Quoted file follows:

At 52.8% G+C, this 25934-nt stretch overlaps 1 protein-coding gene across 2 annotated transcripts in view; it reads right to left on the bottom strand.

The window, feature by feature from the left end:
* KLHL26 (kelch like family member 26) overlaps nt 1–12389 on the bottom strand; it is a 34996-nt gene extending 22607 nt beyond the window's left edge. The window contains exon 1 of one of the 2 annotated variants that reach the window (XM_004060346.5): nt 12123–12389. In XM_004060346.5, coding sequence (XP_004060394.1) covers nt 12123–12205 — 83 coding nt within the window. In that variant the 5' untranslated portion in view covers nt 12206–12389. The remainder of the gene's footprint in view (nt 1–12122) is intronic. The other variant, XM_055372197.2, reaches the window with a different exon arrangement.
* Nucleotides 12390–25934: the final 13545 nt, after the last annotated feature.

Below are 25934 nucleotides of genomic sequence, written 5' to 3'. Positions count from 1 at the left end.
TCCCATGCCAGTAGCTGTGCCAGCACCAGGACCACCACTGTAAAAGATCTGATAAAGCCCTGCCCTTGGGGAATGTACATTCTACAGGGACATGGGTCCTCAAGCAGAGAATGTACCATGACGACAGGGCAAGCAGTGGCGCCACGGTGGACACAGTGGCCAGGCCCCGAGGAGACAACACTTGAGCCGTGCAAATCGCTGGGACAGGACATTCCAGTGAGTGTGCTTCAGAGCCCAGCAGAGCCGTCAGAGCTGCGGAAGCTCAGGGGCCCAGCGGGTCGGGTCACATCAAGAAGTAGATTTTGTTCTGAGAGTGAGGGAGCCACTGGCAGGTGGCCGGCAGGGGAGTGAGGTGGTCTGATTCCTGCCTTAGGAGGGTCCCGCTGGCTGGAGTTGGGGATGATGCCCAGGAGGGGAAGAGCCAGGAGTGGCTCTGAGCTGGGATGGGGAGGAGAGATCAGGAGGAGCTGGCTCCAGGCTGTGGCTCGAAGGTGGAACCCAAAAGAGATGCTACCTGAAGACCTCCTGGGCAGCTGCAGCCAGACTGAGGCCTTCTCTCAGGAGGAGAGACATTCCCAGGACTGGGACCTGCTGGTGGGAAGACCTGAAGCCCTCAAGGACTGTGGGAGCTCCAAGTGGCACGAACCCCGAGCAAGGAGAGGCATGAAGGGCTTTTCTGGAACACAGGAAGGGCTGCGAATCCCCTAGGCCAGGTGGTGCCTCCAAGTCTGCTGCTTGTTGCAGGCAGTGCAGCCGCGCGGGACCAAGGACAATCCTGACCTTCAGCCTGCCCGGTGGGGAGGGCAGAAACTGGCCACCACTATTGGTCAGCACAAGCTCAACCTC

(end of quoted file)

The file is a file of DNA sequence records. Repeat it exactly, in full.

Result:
At 52.8% G+C, this 25934-nt stretch overlaps 1 protein-coding gene across 2 annotated transcripts in view; it reads right to left on the bottom strand.

The window, feature by feature from the left end:
* KLHL26 (kelch like family member 26) overlaps nt 1–12389 on the bottom strand; it is a 34996-nt gene extending 22607 nt beyond the window's left edge. The window contains exon 1 of one of the 2 annotated variants that reach the window (XM_004060346.5): nt 12123–12389. In XM_004060346.5, coding sequence (XP_004060394.1) covers nt 12123–12205 — 83 coding nt within the window. In that variant the 5' untranslated portion in view covers nt 12206–12389. The remainder of the gene's footprint in view (nt 1–12122) is intronic. The other variant, XM_055372197.2, reaches the window with a different exon arrangement.
* Nucleotides 12390–25934: the final 13545 nt, after the last annotated feature.

Below are 25934 nucleotides of genomic sequence, written 5' to 3'. Positions count from 1 at the left end.
TCCCATGCCAGTAGCTGTGCCAGCACCAGGACCACCACTGTAAAAGATCTGATAAAGCCCTGCCCTTGGGGAATGTACATTCTACAGGGACATGGGTCCTCAAGCAGAGAATGTACCATGACGACAGGGCAAGCAGTGGCGCCACGGTGGACACAGTGGCCAGGCCCCGAGGAGACAACACTTGAGCCGTGCAAATCGCTGGGACAGGACATTCCAGTGAGTGTGCTTCAGAGCCCAGCAGAGCCGTCAGAGCTGCGGAAGCTCAGGGGCCCAGCGGGTCGGGTCACATCAAGAAGTAGATTTTGTTCTGAGAGTGAGGGAGCCACTGGCAGGTGGCCGGCAGGGGAGTGAGGTGGTCTGATTCCTGCCTTAGGAGGGTCCCGCTGGCTGGAGTTGGGGATGATGCCCAGGAGGGGAAGAGCCAGGAGTGGCTCTGAGCTGGGATGGGGAGGAGAGATCAGGAGGAGCTGGCTCCAGGCTGTGGCTCGAAGGTGGAACCCAAAAGAGATGCTACCTGAAGACCTCCTGGGCAGCTGCAGCCAGACTGAGGCCTTCTCTCAGGAGGAGAGACATTCCCAGGACTGGGACCTGCTGGTGGGAAGACCTGAAGCCCTCAAGGACTGTGGGAGCTCCAAGTGGCACGAACCCCGAGCAAGGAGAGGCATGAAGGGCTTTTCTGGAACACAGGAAGGGCTGCGAATCCCCTAGGCCAGGTGGTGCCTCCAAGTCTGCTGCTTGTTGCAGGCAGTGCAGCCGCGCGGGACCAAGGACAATCCTGACCTTCAGCCTGCCCGGTGGGGAGGGCAGAAACTGGCCACCACTATTGGTCAGCACAAGCTCAACCTC